The grant program is part of the industry’s broader commitment to making the sport more inclusive for all. Last month, a new Make Golf Your Thing search directory was launched for consumers, consisting of more than 8,400 registered golf programs and organizations across the U.S.

The directory allows individuals to search for programs and events using filters such as location, age, ability, gender, etc., giving new and diverse audiences an opportunity to become more engaged in the sport through programs in their own community.

Formally launched in May 2021, Make Golf Your Thing is the industry’s movement to make golf accessible to individuals from all backgrounds.

Led by six cross-industry work groups, the initiative is specifically focused on: education & skill development, talent acquisition, procurement, human resources, youth & adult player development, and marketing/communications.

Funding for the grant program is being administered by the American Golf Industry Coalition, a partnership among golf’s leading organizations to promote and advocate for the collective interests of the sport.

Financial support for the program is led by a contingent of industry supporters committed to making the sport more welcoming and inclusive for all.

About Make Golf Your Thing

A multi-faceted, multi-year movement, Make Golf Your Thing is a collaborative effort across the industry to invite more people to golf from all backgrounds.

Six cross-industry work groups are committed to making the sport more diverse, equitable and inclusive, with a specific focus on: education & skill development, talent acquisition, procurement, human resources, youth & adult player development, and marketing/communications. For more, www.makegolfyourthing.org.

About the American Golf Industry Coalition

The American Golf Industry Coalition advocates on behalf of golf’s diversity, equity and inclusion efforts; environmental and sustainability initiatives; contributions to the economy (local and national); health and wellness benefits, as well as charitable giving.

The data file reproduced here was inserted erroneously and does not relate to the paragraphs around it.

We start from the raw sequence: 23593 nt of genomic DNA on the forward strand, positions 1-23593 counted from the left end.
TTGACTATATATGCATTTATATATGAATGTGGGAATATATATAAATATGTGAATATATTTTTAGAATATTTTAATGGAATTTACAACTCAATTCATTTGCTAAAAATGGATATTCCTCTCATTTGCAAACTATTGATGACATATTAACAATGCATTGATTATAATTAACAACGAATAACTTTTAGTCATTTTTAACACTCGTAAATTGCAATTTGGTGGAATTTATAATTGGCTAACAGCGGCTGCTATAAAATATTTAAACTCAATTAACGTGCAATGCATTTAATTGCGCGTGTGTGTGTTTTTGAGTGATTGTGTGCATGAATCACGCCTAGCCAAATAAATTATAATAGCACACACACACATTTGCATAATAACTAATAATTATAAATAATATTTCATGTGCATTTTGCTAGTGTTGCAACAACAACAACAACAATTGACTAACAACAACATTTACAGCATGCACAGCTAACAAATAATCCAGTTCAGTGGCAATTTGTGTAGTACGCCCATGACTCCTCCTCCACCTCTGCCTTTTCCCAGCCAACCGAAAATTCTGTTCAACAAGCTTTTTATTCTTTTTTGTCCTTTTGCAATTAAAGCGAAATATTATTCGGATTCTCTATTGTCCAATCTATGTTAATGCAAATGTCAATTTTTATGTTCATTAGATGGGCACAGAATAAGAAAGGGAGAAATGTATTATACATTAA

The organization unites the golf industry in pursuit of goals designed to enhance the vitality and diversity of both the business and recreational levels of the sport. The American Golf Industry Coalition is a division of the World Golf Foundation.

To learn more, visit www.golfcoalition.org.

Grassroots Organization City/Town State
A Perfect Swing Foundation Inc. Charlotte NC
Adaptive Golfers North Myrtle Beach SC
Annika Foundation Orlando FL
Be Counted On Foundation Gahanna OH
Black College Golf Coaches Association Vestavia AL
Button Hole Providence RI
Cameron Champ Foundation Citrus Heights CA
CitySwing Foundation Washington D.C.
County of Los Angeles Department of Parks and Recreation Alhambra CA
DC on the Green McKinney AL
Edu-Sports Academy Willingboro NJ
El Dorado High School Golf Team El Paso TX
Excel Youth Academy Lawrenceville GA
FabNewport, Inc Newport RI
FairWays to Leadership, Inc. Orlando FL
First Tee – Central Florida Orlando FL
First Tee – Central Mississippi Flowood MS
First Tee – Greater Charleston Mt. Pleasant SC
First Tee – Greater Richmond Richmond VA